August 25, 2022
It's Not About Training; It's About Learning
If you care about supporting your most valuable asset — your employees, this blog is for you. Ideally, this means your focus is on encouraging and/or creating a learning culture, not a training culture. What's the difference and why should it matter?
A learning culture is defined as an environment where learning is encouraged, prioritized, and valued. Coworkers share their knowledge and skills freely and understand everyone is willing to help each other learn, which transforms an organization to one that's more sustainable and adaptable.
In a training culture, your staff is essentially training to test, and it enables you to provide proof for the inevitable examiners. While many organizations get by in this manner, it won't bring out the best in your people.
What matters most in a learning culture are the knowledge and skills that are acquired and implemented and how they contribute towards the organization's overall goals. In short, it's not about the tests and the employee output, it's about what your staff gleans from learning and how it can positively affect them, their teams, and your organization as a whole.
What do you want them to learn? What do they want to learn?
What they and you want them to learn determines how that knowledge is delivered/gained. Lots of options here. First and foremost, establish a learning plan with each employee. Where are they now? Where would they like to be? What's the career path? How can they get there? What this tells an employee is that they and their growth are valued. Opportunities to learn and grow are basic to preventing turnover.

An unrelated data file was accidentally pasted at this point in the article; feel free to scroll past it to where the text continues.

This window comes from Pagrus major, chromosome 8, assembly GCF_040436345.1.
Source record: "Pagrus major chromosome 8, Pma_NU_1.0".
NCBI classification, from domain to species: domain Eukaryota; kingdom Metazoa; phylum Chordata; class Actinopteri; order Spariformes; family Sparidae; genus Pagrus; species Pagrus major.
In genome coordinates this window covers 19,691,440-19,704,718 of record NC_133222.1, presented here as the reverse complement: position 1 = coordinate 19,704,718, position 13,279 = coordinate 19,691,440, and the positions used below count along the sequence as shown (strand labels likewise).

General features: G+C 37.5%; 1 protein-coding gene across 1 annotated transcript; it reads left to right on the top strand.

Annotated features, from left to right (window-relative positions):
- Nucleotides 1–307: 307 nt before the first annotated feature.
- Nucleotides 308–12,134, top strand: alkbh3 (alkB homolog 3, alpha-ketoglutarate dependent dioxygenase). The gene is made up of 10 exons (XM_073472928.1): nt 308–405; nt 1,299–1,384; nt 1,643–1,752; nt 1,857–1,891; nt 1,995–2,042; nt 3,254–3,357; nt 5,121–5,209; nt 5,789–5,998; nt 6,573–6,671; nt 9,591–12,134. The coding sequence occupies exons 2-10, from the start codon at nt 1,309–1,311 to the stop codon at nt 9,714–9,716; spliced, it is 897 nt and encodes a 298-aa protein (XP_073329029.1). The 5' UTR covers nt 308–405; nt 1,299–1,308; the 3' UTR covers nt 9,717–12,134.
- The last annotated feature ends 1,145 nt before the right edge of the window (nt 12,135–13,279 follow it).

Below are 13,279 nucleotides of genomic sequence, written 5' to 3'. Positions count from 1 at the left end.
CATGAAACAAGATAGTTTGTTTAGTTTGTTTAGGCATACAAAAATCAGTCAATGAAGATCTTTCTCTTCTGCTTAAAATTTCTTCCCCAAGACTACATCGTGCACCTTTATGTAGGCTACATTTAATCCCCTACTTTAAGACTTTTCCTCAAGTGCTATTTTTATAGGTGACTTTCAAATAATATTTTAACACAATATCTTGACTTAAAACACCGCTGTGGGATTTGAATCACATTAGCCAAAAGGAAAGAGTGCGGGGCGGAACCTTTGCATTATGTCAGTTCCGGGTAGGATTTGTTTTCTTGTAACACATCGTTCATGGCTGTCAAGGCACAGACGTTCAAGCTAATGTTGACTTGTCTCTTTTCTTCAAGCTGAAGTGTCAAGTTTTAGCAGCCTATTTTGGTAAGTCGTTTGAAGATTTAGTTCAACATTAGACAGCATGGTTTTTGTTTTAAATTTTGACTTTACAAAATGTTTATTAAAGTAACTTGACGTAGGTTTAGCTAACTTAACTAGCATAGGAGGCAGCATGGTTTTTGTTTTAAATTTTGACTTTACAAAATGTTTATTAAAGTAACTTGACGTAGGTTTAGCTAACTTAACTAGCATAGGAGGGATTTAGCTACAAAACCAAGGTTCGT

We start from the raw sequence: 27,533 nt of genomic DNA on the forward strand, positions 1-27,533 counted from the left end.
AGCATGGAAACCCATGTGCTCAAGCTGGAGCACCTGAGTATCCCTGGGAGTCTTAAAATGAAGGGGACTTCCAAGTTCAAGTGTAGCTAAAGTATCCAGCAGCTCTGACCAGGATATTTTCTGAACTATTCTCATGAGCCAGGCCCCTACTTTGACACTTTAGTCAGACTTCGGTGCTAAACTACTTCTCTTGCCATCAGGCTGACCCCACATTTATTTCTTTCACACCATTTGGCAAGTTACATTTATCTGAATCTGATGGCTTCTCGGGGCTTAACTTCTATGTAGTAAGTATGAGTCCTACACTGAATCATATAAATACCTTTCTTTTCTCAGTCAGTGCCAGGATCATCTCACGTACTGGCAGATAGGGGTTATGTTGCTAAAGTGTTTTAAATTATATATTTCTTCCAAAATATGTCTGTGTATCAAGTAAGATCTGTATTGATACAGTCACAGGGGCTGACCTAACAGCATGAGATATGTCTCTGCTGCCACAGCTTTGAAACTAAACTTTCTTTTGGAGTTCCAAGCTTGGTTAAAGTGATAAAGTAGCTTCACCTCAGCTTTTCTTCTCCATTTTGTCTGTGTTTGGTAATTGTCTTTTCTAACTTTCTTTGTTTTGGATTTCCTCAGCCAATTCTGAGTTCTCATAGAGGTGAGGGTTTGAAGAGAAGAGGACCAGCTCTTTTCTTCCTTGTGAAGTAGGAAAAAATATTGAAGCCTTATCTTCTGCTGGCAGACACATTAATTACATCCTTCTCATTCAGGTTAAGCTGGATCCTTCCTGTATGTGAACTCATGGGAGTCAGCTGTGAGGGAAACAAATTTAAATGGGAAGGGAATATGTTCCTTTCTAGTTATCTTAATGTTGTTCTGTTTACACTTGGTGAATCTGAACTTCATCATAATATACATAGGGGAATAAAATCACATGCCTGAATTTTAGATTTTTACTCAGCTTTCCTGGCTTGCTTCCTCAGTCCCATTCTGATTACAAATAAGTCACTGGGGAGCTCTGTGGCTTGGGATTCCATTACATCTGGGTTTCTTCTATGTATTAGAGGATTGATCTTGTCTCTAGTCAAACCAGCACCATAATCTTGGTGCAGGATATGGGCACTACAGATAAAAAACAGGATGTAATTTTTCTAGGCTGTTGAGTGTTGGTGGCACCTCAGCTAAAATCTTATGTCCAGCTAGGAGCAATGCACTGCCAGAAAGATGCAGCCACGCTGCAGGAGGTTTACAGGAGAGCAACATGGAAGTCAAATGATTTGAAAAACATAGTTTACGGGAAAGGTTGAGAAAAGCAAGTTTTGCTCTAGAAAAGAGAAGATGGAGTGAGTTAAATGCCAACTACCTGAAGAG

Mentoring is one of the most supportive learning techniques. Having the opportunity to grow through discussions with an expert — someone who has been there, done that — is priceless.
Courses that are delivered in different and engaging ways will go a long way in mitigating the feeling of 'mandated training' as punishment. Perhaps there is something to be learned here! Does your staff have the opportunity to choose some courses/workshops both inside and outside your formal training program?
Another important factor in supporting a learning culture is ensuring your employees have time set aside to learn. Employees typically only have about 1% of their workday to devote to professional development. That works out to less than five minutes a day. Let your team know that learning 'is' a job requirement. Time to learn is an investment that will pay off.
Constructive feedback is another way to foster a learning culture. Oftentimes, making an employee aware of a knowledge gap can trigger curiosity about ways to gain that knowledge. Be sure that those learning opportunities are easily available to them.
Finally, hire curious people. By maximizing the fit between their interests and their role, you'll boost both their motivation and their performance.
BVS Performance Solutions
4060 Glass Rd. N.E.
Cedar Rapids, Iowa 52402
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